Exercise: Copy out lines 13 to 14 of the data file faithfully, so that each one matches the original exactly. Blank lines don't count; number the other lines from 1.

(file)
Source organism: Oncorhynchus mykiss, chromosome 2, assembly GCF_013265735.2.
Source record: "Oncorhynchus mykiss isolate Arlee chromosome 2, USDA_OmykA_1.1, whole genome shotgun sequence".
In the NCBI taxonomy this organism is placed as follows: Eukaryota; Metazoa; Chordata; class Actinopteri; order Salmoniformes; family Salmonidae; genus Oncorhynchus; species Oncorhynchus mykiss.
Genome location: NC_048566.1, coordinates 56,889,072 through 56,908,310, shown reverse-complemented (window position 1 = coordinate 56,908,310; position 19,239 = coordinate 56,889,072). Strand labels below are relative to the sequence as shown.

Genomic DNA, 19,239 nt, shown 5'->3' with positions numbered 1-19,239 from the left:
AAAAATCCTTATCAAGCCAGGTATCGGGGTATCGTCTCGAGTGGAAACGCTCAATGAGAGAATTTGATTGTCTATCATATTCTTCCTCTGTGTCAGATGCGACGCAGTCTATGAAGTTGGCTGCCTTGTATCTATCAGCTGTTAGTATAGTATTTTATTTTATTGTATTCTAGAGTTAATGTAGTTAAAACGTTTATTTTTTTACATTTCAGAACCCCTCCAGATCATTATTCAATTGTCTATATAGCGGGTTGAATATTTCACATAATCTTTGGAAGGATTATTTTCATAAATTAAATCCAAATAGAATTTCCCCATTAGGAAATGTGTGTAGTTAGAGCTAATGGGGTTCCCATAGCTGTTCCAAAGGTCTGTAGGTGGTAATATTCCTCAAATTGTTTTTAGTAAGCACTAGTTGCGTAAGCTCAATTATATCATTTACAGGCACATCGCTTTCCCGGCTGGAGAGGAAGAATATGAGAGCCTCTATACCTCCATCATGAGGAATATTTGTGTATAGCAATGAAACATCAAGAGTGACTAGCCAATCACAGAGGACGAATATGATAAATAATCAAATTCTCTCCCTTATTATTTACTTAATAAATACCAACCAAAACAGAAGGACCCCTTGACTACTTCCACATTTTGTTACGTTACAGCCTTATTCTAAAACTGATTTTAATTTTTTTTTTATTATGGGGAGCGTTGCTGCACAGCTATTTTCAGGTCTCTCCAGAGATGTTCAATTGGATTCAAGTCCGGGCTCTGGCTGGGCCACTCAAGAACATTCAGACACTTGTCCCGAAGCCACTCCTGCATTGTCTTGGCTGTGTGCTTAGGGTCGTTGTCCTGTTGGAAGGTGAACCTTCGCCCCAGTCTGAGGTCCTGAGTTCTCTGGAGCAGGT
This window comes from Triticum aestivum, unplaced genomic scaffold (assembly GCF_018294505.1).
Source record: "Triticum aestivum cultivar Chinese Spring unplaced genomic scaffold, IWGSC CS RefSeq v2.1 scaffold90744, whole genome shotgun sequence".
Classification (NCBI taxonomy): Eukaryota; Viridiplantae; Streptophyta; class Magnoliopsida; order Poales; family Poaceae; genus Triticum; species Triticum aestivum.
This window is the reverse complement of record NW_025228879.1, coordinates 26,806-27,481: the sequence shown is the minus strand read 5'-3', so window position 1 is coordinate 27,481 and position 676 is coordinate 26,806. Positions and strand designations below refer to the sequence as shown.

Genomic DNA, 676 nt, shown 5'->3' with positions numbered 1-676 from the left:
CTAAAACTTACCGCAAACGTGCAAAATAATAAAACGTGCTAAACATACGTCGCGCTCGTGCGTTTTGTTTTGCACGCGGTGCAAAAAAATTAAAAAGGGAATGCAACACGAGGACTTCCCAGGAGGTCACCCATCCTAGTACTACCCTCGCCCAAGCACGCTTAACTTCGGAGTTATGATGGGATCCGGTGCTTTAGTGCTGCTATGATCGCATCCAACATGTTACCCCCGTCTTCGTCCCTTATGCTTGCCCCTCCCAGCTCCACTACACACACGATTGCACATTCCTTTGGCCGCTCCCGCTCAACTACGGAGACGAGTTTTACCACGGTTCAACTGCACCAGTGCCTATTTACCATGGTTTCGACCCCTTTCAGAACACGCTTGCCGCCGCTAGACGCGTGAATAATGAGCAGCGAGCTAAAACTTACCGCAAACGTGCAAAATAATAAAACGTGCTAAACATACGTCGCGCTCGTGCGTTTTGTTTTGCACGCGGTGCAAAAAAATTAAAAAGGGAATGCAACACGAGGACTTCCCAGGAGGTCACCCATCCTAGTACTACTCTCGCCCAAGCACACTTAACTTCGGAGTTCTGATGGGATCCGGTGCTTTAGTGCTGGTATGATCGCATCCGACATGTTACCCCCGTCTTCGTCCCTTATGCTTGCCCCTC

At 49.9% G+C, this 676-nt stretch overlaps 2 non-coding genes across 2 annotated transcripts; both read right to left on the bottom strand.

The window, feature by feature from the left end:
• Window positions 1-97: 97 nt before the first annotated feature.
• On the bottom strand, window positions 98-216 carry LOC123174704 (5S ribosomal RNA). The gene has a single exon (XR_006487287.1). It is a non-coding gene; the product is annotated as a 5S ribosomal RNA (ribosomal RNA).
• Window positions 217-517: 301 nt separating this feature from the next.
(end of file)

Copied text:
At 49.9% G+C, this 676-nt stretch overlaps 2 non-coding genes across 2 annotated transcripts; both read right to left on the bottom strand.

The window, feature by feature from the left end: